Euljiro is a legal precinct for three administrative precincts in Seoul Jung-gu: Euljiro-dong, Gwanghui-dong and Myeongdong. Euljiro 1~2-ga cover the Myeongdong Administrative Precinct while Euljiro 3~5-ga cover the Euljiro-dong administrative precinct and Euljiro 6~7-ga cover the Gwanghui-dong administrative precinct.

Seoul City Hall Taepyeongno Main Office in Taepyeongno 1-ga - Hana Bank Main Office - Lotte Hotel Seoul - Euljiro 1-ga Station (Euljiro Ipgu-yeok) - Korea Exchange Bank Main Office - Euljiro 3-ga Station - Sampoong Market - Daerim Market - Euljiro 4-ga Station - Hullyeonwon Park - National Medical Center of Korea - Dongdaemun History and Culture Park Station - Hanyang Technical High School Intersection (3-geori)

Streets of Seoul, Part III: Sinsa-dong Garosu-gil

PSY, this girl will spice up for your next MV.

Indeed, there are lots of garosu-gils (“tree-lined streets”) in Seoul. Yet, Garosu-gil in Sinsa-dong, Seoul Gangnam-gu is known among both citizens and foreign tourists alike, not just because it is a beautiful promenade in the middle of the city, but because it caters to unique cultural tastes and artistic sensibilities. It is located at DosandaeroBuk 5-gil (Dosan Boulevard North 5th Street) where this boulevard is bestowed from Korean Nationalist and President of Provisional Government of Korean Republic, Dosan Ahn Chang-ho (Born: November 9th, 1878 - Died: March 10th, 1938).

Adorned with ginkgo trees, Garosu-gil stretches less than a kilometer in Sinsa-dong, but is still considered a main area within the greater Gangnam area (business center in southeast Seoul). It’s true that Garosu-gil boasts splendid scenery in the spring and fall with golden ginkgo trees, but it dazzles visitors mainly due to its collection of quaint stores and its unique bohemian atmosphere.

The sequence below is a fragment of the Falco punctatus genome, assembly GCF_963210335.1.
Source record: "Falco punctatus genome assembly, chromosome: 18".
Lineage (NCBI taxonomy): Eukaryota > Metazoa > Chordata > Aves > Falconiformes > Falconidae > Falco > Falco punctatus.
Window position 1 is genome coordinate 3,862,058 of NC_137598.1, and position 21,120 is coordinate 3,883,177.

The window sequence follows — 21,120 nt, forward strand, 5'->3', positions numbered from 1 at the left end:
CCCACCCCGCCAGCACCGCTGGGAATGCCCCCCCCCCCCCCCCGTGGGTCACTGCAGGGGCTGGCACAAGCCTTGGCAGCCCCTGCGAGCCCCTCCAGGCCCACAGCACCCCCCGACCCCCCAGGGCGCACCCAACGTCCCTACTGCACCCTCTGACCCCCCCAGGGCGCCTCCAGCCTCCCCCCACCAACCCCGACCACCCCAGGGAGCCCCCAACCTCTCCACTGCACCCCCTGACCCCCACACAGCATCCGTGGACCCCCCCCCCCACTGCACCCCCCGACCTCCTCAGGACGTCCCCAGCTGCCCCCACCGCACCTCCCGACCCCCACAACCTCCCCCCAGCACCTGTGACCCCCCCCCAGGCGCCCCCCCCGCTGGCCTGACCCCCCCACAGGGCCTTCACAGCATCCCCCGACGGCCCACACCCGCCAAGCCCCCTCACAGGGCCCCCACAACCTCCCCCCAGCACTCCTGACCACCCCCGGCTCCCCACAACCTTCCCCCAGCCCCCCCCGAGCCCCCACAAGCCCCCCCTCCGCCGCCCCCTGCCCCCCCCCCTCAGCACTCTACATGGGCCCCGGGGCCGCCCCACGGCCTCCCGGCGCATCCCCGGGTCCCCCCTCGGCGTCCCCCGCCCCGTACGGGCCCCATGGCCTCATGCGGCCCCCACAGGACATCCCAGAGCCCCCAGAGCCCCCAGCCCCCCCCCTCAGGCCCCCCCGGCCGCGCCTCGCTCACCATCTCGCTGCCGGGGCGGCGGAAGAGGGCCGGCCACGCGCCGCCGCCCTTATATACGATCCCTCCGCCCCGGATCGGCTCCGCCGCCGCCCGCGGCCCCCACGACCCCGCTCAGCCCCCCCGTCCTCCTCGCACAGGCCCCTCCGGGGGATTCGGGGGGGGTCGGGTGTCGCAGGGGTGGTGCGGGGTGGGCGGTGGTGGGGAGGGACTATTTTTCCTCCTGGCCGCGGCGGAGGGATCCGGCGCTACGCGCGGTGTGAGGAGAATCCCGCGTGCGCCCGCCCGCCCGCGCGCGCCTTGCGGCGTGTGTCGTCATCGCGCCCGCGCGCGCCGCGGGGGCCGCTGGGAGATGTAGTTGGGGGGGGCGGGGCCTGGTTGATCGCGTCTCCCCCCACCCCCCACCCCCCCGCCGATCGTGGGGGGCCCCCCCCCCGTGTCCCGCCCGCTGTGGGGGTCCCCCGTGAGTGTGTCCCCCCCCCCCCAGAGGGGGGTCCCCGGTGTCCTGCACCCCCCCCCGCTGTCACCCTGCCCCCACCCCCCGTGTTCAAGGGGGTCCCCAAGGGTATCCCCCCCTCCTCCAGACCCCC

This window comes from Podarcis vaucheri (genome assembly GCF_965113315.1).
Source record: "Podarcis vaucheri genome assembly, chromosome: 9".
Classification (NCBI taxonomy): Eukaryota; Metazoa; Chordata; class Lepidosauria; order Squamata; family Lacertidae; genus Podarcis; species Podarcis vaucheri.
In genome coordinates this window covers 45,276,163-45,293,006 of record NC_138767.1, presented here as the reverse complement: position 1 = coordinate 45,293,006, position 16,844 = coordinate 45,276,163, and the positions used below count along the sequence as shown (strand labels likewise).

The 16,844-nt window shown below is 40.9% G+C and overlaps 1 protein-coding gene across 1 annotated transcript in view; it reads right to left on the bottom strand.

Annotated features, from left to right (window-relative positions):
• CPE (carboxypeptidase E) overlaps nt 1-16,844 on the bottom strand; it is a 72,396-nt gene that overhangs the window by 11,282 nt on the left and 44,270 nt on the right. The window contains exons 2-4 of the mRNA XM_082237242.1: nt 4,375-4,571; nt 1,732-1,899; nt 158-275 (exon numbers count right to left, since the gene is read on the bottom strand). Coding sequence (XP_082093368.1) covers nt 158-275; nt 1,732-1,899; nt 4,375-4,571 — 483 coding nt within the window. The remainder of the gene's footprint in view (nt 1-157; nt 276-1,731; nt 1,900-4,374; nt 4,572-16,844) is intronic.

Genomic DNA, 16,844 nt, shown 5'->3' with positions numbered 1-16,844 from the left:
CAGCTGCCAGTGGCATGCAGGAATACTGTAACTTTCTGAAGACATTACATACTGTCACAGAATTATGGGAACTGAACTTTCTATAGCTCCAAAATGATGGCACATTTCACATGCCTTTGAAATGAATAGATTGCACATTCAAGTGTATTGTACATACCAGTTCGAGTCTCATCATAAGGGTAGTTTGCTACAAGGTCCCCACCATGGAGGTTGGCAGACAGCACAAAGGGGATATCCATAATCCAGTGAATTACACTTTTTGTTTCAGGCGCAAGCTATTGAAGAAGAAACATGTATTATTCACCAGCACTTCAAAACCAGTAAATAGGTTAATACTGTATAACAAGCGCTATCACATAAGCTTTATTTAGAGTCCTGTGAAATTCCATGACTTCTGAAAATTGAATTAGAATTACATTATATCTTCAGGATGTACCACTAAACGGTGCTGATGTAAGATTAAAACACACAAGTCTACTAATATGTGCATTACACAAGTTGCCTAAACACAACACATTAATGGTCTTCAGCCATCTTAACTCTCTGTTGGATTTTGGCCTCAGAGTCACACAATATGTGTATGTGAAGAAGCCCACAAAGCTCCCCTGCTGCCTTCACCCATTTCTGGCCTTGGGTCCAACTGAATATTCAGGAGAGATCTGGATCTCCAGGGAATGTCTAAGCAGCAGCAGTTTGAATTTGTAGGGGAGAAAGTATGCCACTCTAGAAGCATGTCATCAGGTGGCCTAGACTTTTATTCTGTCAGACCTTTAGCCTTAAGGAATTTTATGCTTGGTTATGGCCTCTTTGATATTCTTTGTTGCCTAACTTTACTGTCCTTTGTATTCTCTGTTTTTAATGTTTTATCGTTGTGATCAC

Garosu-gil housed art galleries in the 1980s and small shops in the 1990s. During the last decade, modern stores began proliferating the streets, alongside a number of interior design shops. Its current makeup came from an increased number of stores run by designers, artists, and stylists who studied abroad and came back in throngs in the late 90s, early 2000s. 

The array of open studios, ateliers, cafés, restaurants, bars, fashion shops, and prop shops blend together for a chic cityscape. While other streets in Gangnam are said to be fancy and modern, Garosu-gil presents a fascinating dichotomy of the old and the new, the coolness of modern city life and the warmth of days gone by. Some people claim that Garosu-gil resembles Soho, New York; others liken it to a European street.

Garosu-gil embraces a more global mindset while preserving Korean sentiments. It is an ideal place for going on a date, hanging out with friends, taking pictures, and film-making. Garosu-gil will captivate you if you like to walk, have a cup of tea, or just simply look around. One caveat, though, is that there are three places in Seoul claiming the name Sinsa-dong with different Hanja Usages:
- Sinsa-dong at Eunpyeong-gu (新寺洞)
- Sinsa-dong at Gwanak-gu (新士洞)
- Sinsa-dong at Gangnam-gu (新沙洞)

If you take a taxi, let the driver know that your destination is Sinsa-dong in Gangnam-gu.

Streets of Seoul, Part II: Mugyodonggil, Hangover Reliever Alley

Eris likes dry pollack soup. As I expected: Cats.

Extract from hancinema.net:

For Korea's young, post-war generation during the late 1960s through the 1970s, Mugyo-dong in Seoul Jung-gu was "the place to be", according to Shin Dong-min, manager of Yonggeumoak, one of the oldest restaurants in the area.

"This area was filled with people who simply came to have a good time", said Shin, who operates the Korean restaurant that opened back in 1933. 

"Most of the time, people didn't even set a time to meet - they simply came to the area and hung out until late at night". 

For the younger generation who yearned to break free of post-war depression and experience something new, Mugyo-dong offered just that, with numerous restaurants, cafes and music lounges serving beer and playing Western pop and rock records. 

One of the most popular music lounges at the time, C'est Si Bon, was located in the neighborhood. The venue was where folk musicians including Cho young-nam, Song Chang-sik and Yoon Hyeong-joo first met and played music together. Later, these musicians would help shape the arc of modern Korean pop music with their Western-influenced folk rock. 

To this day, the street, stretching around 500 meters from Jungbu Fire Station with Mugyo-dong and Dadong on both sides, is flooded with restaurants, theaters and nightclubs, and includes some of the oldest, most popular specialty restaurants in the country. At present, the Mugyo-dong food alley is known mostly as a post-drinking hangout, with a lot of traditional hot-soup restaurants serving hangover-cure dishes.